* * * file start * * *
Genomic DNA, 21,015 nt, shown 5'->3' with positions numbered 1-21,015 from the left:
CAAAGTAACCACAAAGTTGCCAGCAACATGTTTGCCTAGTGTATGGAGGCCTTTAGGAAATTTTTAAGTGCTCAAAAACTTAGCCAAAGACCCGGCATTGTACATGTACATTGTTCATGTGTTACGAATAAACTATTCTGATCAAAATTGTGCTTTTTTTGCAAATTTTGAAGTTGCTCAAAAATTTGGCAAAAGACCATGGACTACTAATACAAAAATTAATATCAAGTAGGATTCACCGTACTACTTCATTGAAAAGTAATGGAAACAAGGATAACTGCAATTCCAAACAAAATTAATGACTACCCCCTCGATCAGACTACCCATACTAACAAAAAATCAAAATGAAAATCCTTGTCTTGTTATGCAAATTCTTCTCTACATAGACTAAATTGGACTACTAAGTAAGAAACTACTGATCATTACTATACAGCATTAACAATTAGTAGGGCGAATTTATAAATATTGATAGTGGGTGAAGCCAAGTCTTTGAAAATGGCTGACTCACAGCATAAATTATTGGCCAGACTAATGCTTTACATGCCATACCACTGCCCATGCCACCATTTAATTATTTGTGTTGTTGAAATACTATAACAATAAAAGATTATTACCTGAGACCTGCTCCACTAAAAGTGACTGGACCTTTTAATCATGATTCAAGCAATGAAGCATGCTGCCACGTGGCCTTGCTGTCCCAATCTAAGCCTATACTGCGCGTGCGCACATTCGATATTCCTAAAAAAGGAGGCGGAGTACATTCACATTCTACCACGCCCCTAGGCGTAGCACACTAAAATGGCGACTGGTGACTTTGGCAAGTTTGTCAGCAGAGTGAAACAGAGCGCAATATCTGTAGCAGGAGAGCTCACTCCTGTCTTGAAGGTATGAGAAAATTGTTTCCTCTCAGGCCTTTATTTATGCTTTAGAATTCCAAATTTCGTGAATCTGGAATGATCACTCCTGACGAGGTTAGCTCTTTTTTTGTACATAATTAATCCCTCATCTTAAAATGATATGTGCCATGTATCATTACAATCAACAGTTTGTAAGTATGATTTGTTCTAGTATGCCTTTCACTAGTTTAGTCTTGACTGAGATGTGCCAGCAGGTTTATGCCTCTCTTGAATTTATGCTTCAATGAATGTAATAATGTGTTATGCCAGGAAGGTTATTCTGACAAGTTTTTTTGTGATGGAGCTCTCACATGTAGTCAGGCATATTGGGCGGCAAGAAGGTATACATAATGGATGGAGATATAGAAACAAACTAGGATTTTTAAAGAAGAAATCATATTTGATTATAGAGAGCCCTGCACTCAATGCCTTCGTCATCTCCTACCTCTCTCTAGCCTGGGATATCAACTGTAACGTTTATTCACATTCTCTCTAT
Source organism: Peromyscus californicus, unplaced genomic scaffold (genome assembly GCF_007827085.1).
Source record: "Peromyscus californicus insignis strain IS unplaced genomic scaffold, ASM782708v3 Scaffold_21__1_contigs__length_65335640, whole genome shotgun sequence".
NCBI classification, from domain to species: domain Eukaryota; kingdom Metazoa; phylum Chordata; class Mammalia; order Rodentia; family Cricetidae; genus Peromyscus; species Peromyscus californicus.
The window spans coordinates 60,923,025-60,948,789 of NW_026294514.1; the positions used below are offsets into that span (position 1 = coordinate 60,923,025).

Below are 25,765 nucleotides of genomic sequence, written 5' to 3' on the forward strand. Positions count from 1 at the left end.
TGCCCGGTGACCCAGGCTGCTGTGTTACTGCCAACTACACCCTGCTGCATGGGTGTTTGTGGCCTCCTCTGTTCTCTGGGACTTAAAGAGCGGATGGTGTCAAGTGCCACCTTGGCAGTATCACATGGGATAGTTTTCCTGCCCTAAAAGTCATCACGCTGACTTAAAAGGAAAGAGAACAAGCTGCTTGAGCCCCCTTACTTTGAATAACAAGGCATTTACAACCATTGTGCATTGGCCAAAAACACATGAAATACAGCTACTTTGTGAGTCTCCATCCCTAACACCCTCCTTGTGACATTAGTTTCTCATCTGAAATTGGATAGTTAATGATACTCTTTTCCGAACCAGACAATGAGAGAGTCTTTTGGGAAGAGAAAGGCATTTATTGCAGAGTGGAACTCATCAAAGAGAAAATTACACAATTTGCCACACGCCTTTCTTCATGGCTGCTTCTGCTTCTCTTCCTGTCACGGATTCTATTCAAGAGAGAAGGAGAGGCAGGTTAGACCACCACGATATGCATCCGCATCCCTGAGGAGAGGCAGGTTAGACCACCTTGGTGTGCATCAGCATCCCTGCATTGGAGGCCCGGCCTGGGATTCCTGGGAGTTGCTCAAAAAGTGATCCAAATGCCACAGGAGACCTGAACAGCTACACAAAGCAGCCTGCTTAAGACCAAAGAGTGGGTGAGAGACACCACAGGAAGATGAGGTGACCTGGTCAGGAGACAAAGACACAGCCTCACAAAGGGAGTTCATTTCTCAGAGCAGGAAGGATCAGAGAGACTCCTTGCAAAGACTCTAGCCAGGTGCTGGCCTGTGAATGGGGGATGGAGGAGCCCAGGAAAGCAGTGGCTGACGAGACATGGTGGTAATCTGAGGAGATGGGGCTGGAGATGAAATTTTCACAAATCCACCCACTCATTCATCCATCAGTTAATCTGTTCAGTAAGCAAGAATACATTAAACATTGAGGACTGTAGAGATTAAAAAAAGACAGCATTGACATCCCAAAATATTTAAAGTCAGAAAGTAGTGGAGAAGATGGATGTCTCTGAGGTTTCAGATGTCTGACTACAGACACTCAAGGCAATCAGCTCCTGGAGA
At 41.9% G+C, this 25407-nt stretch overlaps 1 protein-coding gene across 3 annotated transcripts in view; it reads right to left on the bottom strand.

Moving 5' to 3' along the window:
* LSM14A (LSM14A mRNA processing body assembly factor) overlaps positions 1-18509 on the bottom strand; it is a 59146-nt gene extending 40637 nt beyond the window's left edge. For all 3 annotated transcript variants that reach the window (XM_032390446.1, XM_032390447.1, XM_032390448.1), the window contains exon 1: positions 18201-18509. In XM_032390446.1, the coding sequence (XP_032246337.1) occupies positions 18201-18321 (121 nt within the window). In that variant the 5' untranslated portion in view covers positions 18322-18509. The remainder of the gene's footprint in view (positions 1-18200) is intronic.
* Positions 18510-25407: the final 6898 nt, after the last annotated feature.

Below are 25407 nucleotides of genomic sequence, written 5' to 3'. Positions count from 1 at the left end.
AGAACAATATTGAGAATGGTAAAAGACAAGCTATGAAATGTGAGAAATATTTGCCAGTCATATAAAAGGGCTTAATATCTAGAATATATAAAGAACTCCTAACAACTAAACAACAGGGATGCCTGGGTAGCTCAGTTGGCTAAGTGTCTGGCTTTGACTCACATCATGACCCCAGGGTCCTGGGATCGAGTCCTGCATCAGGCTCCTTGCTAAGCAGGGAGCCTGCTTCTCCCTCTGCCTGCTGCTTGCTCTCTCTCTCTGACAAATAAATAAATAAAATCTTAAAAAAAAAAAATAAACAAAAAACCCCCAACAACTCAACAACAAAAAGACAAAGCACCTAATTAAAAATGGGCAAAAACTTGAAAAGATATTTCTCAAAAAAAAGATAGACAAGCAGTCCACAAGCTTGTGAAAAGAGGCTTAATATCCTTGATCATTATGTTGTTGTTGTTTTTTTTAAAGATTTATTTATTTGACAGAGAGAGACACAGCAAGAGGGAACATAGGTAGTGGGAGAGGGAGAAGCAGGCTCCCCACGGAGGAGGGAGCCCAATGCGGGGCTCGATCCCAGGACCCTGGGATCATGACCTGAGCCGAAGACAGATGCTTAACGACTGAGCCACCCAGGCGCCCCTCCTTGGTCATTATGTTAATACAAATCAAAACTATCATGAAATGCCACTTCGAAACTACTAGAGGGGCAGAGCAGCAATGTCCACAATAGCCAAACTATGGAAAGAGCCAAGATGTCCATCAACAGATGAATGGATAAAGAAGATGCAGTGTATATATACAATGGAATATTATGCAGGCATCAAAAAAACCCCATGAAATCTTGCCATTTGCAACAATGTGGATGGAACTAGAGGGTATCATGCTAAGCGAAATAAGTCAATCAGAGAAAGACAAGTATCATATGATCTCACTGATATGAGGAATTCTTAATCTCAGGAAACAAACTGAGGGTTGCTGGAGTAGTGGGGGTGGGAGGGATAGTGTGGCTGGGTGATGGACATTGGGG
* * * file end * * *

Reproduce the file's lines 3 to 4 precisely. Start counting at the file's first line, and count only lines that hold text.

Source organism: Peromyscus californicus, unplaced genomic scaffold (genome assembly GCF_007827085.1).
Source record: "Peromyscus californicus insignis strain IS unplaced genomic scaffold, ASM782708v3 Scaffold_21__1_contigs__length_65335640, whole genome shotgun sequence".